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Scholars urge Islamic movements a rethink
Scholars urge Islamic movements a rethink
He also warned against the aggravation of conflict among the Lebanese parties saying that “any conflict with Hezbollah would mean an all-out war between the Sunnis and Shias. I hope that we can denounce the inevitability of the conflict between the Sunnis and Shias as this will only benefit the enemies of Islam including the US and Israel,” he added
Tuesday, September 30,2008 16:11
Gulf-Times
TWO leading Islamic thinkers have urged Islamic movements in the Arab world to conduct a “radical intellectual revision” to their convictions, saying that these movements should abandon the idea of establishing a religious state.

Dr Radwan al-Sayed, a professor of Islamic Studies at the Lebanon University, said that Islamists should stop thinking of setting up an Islamic state, which he said, is “not possible because it is dogmatic”.
“While the religious state is not possible, it is the civil state, where the law rather than the Sharia rules, which we all should stick to. It is the insistence of Islamic movements to establish an Islamic state which triggered a horrendous clash with the Arab counties’ regimes. Any Islamic state would have a problem with democracy because Islamists seek to create a religious state in which the infallible Islamic Sharia would replace the law though Sharia is merely a way of life. Even the Islamic caliphate state was not a religious state at all,” al-Sayed said at “the Islamic Movements and Democracy: Lebanon as an Example” seminar yesterday. The seminar was organised by the Doha-based Arab Democracy Foundation (ADF).

Al-Sayed, who is also a visiting professor at Harvard and Chicago universities, slammed both Hamas movement and Hezbollah party for what he called “resorting to violence to attain their goals”.
“Islamic movements should denounce violence and ban it by all means because when they exercise it, they do that in the name of God. Though Hamas has developed its approaches as an Islamic movement, it has relapsed into violence against the Palestinians who voted for it. The same practice committed by Hezbollah when it swept Beirut and controlled it by the force of weapons this year just to obtain more advantages over the other rival factions,” he said.

He also blamed the rise of Islamic movements around the Arab world on what he called “the weakening of the religious institutions by the Arab regimes”, saying that this has created a vacuum, which Islamists sought to fill.

“A main obstacle to democratisation in the Arab countries is the ruling regimes themselves. They suppress all the civil society movements including the Islamists. In Egypt, as an example, Islamic movements flourished only after the Al Azhar authority has been sidelined and weakened by the State. One can easily notice that the violent fundamentalists appeared in every Arab country where the traditional religious institution was weakened,” he explained.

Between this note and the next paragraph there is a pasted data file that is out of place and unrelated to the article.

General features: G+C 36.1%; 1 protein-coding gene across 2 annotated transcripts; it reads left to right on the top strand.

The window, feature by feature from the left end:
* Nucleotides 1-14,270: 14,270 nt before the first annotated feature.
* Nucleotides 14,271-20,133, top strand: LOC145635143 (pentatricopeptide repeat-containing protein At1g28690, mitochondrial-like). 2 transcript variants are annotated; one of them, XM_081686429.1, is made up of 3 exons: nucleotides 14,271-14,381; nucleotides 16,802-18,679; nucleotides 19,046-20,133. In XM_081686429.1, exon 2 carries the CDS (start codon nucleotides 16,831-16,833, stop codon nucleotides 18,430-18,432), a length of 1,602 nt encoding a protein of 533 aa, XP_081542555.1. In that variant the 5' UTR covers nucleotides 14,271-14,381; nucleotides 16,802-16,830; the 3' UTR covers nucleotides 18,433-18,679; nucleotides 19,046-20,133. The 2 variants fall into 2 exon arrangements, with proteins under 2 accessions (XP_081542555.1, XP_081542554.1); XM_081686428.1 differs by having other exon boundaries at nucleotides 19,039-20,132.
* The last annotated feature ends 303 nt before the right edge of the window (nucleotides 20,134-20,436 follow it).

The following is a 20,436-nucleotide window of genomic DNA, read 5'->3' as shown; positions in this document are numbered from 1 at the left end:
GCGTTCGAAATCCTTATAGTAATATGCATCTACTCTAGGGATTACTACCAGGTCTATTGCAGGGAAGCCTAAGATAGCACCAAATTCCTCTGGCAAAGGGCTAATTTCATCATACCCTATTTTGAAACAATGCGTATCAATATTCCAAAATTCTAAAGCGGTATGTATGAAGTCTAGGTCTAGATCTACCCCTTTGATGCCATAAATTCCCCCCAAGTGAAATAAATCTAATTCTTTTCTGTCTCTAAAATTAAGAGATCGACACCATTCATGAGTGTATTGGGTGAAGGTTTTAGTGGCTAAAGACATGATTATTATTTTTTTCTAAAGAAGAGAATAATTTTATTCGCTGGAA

“Any democratisation in the Arab world would be impossible without involving Islamists who constitute 40mn around the Arab world and difficult to be ignored. But at the same time all the current Islamic movements need to conduct some sort of intellectual reform for their approaches.”

About the prospects of democratisation in Lebanon, al-Sayed ruled out the possibility of establishing any democratic system in Lebanon, saying that the different sects making up the country make it impossible to have any type of democracy.

“It is sects which exchange power in Lebanon rather than parties. I believe that there would be no future for democracy in Lebanon because of this. We have two armies, one for the government, and the other for Hezbollah. The aircraft of a Lebanese pilot was shot down only because he entered the zone controlled by Hezbollah. I can’t perceive any democracy in a country where sectarianism prevail the concept of the state,” he added.

He slammed the military regimes that assumed power in the region during the last decades, saying they undermined all the values of the Arab communities.

Dr Salah al-Din al-Jurashi, a Tunisian Islamic researcher and analyst, called on Muslim Brotherhood in Egypt to abandon theme of “Islam is the solution”, saying this slogan creates confusion and make them “seem to be in monopoly of Islam”.

“I hope that Islamists can give up the idea that application of the Sharia will solve all the problems of our societies and do some sort of calm revision of their approaches. Without a radical revision made by Islamists, a relapse would remain possible,” he said.

He also warned against the aggravation of conflict among the Lebanese parties saying that “any conflict with Hezbollah would mean an all-out war between the Sunnis and Shias. I hope that we can denounce the inevitability of the conflict between the Sunnis and Shias as this will only benefit the enemies of Islam including the US and Israel,” he added.

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